“I’ll feel more like it tomorrow.”
How often have you said that?
What you mean, in other words, is that my present self doesn’t feel like doing it today, but certainly my future self will tomorrow. But is this ever true?
This discrepancy between present and future selves is important in terms of understanding procrastination. Our delay today provides relief to our present self but only at a cost to our future self, who will eventually have to get the task done. That could be OK if the benefits today outweigh the costs tomorrow, but we know that they rarely do. The problem is the unwillingness on the part of our present self to do what’s required now. It’s easier to simply put it off. Our present self, then, is very much like my six-year-old when he repeatedly says, “I don’t feel like it."
Our present self feels a little better by delaying action now. This is mood repair that reinforces the avoidant coping strategy. But the strangest part of this is that we really do believe we’ll feel more like it tomorrow. Why?
As Dan Gilbert of Harvard University has explained, we rely on our present to predict our future, so when we feel positive today, we predict our future self will as well. If I keep my focus narrowly on the present, it’s all good, right? Not really. The problem: We conveniently forget that our future self will also have the added burden of whatever we're delaying today, but with even more stress or time pressure. This, too, is something we understand from psychological research.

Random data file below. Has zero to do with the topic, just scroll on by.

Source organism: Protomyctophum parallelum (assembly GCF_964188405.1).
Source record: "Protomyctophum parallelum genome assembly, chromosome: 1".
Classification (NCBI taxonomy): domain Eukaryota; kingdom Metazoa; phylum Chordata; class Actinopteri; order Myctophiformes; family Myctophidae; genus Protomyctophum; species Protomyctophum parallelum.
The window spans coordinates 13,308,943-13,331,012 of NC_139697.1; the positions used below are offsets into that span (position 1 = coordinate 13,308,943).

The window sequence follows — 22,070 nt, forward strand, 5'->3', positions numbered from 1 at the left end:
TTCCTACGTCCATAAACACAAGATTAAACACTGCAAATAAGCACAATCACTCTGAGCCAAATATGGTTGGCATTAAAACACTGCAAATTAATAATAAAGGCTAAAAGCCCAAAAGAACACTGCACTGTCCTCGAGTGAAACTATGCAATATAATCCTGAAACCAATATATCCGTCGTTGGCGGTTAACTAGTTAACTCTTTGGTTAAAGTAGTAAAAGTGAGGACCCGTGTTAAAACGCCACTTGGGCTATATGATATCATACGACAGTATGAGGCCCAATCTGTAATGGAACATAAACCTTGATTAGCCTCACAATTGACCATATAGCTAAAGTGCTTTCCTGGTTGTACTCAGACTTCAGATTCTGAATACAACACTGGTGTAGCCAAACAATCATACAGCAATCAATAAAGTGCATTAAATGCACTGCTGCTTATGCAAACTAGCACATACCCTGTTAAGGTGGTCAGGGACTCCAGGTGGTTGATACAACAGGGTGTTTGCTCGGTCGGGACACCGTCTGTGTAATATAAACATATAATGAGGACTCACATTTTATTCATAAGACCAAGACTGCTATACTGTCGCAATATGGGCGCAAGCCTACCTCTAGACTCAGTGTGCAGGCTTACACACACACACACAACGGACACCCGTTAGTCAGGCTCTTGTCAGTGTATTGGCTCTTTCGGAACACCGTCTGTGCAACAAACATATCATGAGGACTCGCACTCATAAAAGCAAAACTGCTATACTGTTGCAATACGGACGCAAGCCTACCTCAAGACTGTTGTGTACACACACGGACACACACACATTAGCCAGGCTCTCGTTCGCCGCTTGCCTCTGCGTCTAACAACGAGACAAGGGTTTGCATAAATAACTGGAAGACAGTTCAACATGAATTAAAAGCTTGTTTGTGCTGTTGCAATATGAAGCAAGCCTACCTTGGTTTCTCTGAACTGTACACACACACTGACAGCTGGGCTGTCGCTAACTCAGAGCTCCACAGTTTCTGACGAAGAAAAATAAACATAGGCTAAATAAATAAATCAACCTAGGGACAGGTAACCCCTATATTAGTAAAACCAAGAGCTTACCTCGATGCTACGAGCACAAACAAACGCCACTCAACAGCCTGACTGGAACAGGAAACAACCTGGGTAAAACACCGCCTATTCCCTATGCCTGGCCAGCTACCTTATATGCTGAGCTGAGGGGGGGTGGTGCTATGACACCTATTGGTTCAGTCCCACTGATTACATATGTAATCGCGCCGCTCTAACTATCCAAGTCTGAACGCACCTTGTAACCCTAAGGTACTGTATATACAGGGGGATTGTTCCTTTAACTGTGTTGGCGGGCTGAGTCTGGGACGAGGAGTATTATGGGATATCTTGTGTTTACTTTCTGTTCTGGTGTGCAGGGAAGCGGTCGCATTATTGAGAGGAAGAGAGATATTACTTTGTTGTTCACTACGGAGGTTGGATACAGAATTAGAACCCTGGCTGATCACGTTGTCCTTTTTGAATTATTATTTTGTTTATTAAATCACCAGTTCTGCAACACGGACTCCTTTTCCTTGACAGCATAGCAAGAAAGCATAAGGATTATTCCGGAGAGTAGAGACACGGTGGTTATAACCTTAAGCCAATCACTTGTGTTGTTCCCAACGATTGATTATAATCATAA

So why do we do this? I think research done by Hal Hershfield of New York University's Stern School of Business explains it best. Hal and his colleagues have done a series of studies exploring the strange ways we think about our present and future selves. Let me give you a brief sample of a few of these:
Students were asked how much time they were willing to spend tutoring others. Their willingness varied in terms of whether it was their present self or their future self who would do the tutoring. Specifically, they offered up less time now but were willing to commit to more time in the future. They were similarly generous with their other classmates’ time. This shows how much our future self seems like a stranger to us—different from our present self.
When Hal and his colleagues used brain-scan technology to explore the neural correlates of these choices, fMRI scans revealed that different areas of our brains are active when we think about our present versus our future self. In fact, as in the tutoring study, the scans showed that our future self seems more like a stranger.
Hal has done some interesting other studies too that show that we’re more likely to make better decisions about our future self, like save for retirement, if we can imagine future self more clearly—like actually seeing a digitally-aged picture of ourselves. So, we can bridge the gap between present and future selves with some sort of time travel, but it’s not easy, and most of us don’t do it easily or habitually.
What all this means is that we have to recognize “I’ll feel more like it tomorrow” for what it is—an example of how we treat our future self like a stranger. Of course, our future self is our present self, so this is clearly a self-sabotaging behavior. In fact, we do know this, at least nonconsciously, because we know that the most common emotion reported as associated with procrastination is guilt.
I find this interesting because our emotions reveal that our brain activity of the pre-frontal cortex (the part that Hal studied in his brain scans) is only part of the story. Our emotions reveal that we have a pretty good understanding of the relation between our present and future selves—we just don’t seem to care enough.
Play now, pay later. We see that in advertising every day. Those clever marketing types know exactly how to take advantage of this discrepancy.
So, what have you done for your future self lately?